Anglo-Irish Agreement

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The Anglo-Irish Agreement was a 1985 treaty between the United Kingdom and Ireland which aimed to help bring an end to the Troubles in Northern Ireland.[1] The treaty gave the Irish government an advisory role in Northern Ireland's government while confirming that there would be no change in the constitutional position of Northern Ireland unless a majority of its people agreed to join the Republic. It also set out conditions for the establishment of a devolved consensus government in the region.

The Anglo-Irish Agreement was signed on 15 November 1985 at Hillsborough Castle, by the British Prime Minister, Margaret Thatcher, and the Irish Taoiseach, Garret FitzGerald.

 

Related Document

TitleTypePublication dateAuthor(s)Description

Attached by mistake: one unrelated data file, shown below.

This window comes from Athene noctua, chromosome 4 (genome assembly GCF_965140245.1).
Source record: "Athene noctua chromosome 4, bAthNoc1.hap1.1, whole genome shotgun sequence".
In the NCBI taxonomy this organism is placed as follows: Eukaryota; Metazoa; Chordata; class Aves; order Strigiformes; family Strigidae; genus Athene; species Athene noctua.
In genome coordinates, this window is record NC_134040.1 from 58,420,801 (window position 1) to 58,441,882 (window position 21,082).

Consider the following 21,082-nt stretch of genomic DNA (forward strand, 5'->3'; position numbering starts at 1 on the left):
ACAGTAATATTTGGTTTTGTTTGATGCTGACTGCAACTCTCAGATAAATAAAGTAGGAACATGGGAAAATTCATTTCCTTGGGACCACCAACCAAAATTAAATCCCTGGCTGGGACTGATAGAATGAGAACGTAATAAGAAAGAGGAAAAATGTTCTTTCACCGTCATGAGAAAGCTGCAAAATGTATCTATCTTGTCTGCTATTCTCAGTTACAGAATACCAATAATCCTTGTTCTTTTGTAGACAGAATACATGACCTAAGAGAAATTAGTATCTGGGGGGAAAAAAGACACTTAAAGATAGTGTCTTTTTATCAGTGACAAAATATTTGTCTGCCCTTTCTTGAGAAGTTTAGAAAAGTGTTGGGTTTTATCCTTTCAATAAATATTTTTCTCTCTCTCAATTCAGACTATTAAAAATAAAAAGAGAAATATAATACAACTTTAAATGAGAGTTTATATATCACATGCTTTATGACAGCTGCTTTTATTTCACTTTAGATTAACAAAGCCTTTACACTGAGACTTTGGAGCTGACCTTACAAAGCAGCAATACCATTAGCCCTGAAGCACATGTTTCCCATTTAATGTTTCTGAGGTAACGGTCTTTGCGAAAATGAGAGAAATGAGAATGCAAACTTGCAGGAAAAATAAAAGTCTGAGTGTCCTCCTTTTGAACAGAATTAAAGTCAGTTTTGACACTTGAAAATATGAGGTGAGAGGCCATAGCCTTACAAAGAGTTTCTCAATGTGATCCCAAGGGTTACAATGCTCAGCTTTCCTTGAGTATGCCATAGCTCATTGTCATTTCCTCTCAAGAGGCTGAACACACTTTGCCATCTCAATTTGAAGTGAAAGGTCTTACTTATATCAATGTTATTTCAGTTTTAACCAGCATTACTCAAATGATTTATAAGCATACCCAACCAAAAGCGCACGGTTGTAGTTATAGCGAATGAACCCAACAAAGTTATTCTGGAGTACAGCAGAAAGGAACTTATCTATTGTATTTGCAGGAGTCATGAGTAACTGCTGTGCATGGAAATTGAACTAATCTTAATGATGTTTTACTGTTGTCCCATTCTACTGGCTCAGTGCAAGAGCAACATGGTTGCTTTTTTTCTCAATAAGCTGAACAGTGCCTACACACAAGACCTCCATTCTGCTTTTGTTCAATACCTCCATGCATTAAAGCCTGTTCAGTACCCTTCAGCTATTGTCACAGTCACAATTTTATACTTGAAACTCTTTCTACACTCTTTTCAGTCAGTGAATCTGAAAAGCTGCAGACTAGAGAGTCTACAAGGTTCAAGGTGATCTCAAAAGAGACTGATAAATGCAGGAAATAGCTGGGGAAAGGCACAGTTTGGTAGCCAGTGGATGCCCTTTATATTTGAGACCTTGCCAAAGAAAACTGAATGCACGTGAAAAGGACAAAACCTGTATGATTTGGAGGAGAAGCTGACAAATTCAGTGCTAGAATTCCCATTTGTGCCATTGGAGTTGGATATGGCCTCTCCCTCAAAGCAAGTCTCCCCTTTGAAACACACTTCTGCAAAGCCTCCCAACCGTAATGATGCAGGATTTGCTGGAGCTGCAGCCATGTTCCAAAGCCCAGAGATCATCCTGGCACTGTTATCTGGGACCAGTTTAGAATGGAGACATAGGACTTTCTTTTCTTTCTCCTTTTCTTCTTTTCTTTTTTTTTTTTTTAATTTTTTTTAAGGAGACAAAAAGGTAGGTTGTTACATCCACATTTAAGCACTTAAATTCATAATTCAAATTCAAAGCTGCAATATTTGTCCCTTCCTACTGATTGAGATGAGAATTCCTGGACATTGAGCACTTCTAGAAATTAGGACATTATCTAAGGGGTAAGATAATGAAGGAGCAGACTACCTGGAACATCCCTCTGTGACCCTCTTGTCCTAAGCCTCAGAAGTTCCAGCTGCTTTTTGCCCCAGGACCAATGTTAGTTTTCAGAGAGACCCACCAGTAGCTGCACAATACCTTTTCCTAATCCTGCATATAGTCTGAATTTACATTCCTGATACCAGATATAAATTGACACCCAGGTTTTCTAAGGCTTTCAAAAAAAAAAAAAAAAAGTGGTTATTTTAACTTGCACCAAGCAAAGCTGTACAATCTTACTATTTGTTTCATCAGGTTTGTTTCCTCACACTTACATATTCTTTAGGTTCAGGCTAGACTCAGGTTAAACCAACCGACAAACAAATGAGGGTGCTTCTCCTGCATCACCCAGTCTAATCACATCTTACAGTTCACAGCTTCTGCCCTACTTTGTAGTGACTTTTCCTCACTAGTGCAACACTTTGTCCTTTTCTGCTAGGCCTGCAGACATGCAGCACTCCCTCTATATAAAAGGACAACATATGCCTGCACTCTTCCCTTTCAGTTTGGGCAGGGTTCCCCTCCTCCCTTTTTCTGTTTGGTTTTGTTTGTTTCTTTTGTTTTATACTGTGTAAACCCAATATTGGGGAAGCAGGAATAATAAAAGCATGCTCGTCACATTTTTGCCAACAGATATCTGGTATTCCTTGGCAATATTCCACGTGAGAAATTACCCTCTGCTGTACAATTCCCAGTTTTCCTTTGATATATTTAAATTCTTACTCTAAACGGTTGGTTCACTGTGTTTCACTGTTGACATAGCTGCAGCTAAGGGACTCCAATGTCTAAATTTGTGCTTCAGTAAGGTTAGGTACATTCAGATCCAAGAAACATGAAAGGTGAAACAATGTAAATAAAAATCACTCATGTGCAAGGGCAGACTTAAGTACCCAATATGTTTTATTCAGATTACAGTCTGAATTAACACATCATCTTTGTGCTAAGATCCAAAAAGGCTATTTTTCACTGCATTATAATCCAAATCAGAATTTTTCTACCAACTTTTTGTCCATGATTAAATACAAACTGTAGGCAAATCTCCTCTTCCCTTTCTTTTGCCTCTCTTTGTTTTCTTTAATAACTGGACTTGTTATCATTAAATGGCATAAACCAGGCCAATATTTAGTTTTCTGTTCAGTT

Document:The Price of Peaceblog post6 November 2018Craig MurrayIt is not possible to understand the current state of play in Brexit negotiations, without understanding that those effectively driving the Tory Party position do not view a hard border with Ireland as undesirable. They view it as a vital achievement en route to rolling back power sharing and all the affirmative measures which brought peace to Northern Ireland, in an affirmation of the glory and power of unionism.


References

  1. Editorial (20 May 2011). "In praise of... the Anglo-Irish agreement". The Guardian. Guardian News and Media. Retrieved 20 May 2011.

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